We can plot the real and forecasted values of the CO2 time series to assess how well we did. Notice how we zoomed in on the end of the time series by slicing the date index.

```
ax = y['1990':].plot(label='observed')
pred.predicted_mean.plot(ax=ax, label='One-step ahead Forecast', alpha=.7)
ax.fill_between(pred_ci.index,
pred_ci.iloc[:, 0],
pred_ci.iloc[:, 1], color='k', alpha=.2)
ax.set_xlabel('Date')
ax.set_ylabel('CO2 Levels')
plt.legend()
plt.show()
```

Overall, our forecasts align with the true values very well, showing an overall increase trend.

It is also useful to quantify the accuracy of our forecasts. We will use the MSE (Mean Squared Error), which summarizes the average error of our forecasts. For each predicted value, we compute its distance to the true value and square the result. The results need to be squared so that positive/negative differences do not cancel each other out when we compute the overall mean.

```
y_forecasted = pred.predicted_mean
y_truth = y['1998-01-01':]
# Compute the mean square error
mse = ((y_forecasted - y_truth) ** 2).mean()
print('The Mean Squared Error of our forecasts is {}'.format(round(mse, 2)))
```

```
The Mean Squared Error of our forecasts is 0.07
```

The MSE of our one-step ahead forecasts yields a value of `0.07`

, which is very low as it is close to 0. An MSE of 0 would that the estimator is predicting observations of the parameter with perfect accuracy, which would be an ideal scenario but it not typically possible.

However, a better representation of our true predictive power can be obtained using dynamic forecasts. In this case, we only use information from the time series up to a certain point, and after that, forecasts are generated using values from previous forecasted time points.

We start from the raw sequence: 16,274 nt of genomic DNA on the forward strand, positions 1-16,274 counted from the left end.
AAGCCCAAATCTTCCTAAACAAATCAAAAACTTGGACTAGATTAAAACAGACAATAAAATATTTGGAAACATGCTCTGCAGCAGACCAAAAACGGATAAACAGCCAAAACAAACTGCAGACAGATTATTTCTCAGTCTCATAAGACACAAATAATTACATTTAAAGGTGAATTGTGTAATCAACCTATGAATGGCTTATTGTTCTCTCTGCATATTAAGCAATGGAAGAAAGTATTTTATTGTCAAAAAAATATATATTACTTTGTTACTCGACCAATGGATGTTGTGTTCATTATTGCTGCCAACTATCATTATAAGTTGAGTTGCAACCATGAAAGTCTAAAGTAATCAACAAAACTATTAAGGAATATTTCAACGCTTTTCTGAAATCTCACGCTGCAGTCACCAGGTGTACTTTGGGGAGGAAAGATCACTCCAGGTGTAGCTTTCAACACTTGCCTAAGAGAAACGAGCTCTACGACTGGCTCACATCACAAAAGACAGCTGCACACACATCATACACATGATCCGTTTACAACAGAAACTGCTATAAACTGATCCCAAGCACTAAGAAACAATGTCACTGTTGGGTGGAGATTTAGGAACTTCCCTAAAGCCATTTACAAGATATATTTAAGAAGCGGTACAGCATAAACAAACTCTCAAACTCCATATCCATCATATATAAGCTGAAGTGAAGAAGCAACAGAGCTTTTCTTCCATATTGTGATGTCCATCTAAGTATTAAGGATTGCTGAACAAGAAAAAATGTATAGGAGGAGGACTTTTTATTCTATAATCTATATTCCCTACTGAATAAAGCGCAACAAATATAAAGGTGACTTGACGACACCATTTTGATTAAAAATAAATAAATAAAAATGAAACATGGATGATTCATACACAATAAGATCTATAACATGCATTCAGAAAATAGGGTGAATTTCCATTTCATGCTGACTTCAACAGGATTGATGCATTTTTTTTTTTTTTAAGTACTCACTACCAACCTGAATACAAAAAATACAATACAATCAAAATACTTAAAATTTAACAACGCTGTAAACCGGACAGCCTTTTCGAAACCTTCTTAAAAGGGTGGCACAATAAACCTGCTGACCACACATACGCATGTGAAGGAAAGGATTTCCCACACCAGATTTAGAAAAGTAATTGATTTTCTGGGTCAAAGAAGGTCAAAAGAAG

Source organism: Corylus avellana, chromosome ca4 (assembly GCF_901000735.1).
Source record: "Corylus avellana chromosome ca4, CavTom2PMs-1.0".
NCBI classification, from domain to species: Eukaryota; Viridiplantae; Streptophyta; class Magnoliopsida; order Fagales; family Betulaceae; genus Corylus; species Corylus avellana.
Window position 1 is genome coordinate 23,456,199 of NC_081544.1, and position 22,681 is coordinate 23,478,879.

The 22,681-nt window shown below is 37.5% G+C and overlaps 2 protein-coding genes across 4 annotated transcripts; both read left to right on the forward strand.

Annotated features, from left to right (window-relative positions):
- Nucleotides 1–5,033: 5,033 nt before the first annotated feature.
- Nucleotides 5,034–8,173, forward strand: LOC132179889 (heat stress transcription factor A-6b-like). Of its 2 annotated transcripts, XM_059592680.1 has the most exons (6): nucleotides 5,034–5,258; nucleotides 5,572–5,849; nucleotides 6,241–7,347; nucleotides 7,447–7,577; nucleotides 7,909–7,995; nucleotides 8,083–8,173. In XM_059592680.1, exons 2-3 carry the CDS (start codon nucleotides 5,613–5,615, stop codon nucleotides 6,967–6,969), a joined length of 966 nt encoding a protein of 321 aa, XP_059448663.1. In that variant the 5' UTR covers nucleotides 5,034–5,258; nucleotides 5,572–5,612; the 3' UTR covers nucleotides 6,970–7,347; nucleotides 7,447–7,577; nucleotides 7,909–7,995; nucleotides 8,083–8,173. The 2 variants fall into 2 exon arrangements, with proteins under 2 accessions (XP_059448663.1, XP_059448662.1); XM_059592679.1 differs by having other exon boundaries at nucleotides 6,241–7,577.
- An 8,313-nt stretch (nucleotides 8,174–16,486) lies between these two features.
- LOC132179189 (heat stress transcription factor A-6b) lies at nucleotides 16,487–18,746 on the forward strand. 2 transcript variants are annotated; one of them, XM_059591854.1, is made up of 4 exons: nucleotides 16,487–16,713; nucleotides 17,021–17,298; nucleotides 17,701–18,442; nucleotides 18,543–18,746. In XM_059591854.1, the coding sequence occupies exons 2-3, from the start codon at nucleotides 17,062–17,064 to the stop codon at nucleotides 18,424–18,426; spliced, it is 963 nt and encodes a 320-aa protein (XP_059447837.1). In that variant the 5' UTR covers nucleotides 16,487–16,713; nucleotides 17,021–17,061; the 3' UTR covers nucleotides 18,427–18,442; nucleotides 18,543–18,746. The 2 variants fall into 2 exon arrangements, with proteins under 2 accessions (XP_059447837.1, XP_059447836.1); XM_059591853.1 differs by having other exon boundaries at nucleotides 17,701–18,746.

In the code chunk below, we specify to start computing the dynamic forecasts and confidence intervals from January 1998 onwards.

```
pred_dynamic = results.get_prediction(start=pd.to_datetime('1998-01-01'), dynamic=True, full_results=True)
pred_dynamic_ci = pred_dynamic.conf_int()
```

Plotting the observed and forecasted values of the time series, we see that the overall forecasts are accurate even when using dynamic forecasts. All forecasted values (red line) match pretty closely to the ground truth (blue line), and are well within the confidence intervals of our forecast.

```
ax = y['1990':].plot(label='observed', figsize=(20, 15))
pred_dynamic.predicted_mean.plot(label='Dynamic Forecast', ax=ax)
ax.fill_between(pred_dynamic_ci.index,
pred_dynamic_ci.iloc[:, 0],
pred_dynamic_ci.iloc[:, 1], color='k', alpha=.25)
ax.fill_betweenx(ax.get_ylim(), pd.to_datetime('1998-01-01'), y.index[-1],
alpha=.1, zorder=-1)
ax.set_xlabel('Date')
ax.set_ylabel('CO2 Levels')
plt.legend()
plt.show()
```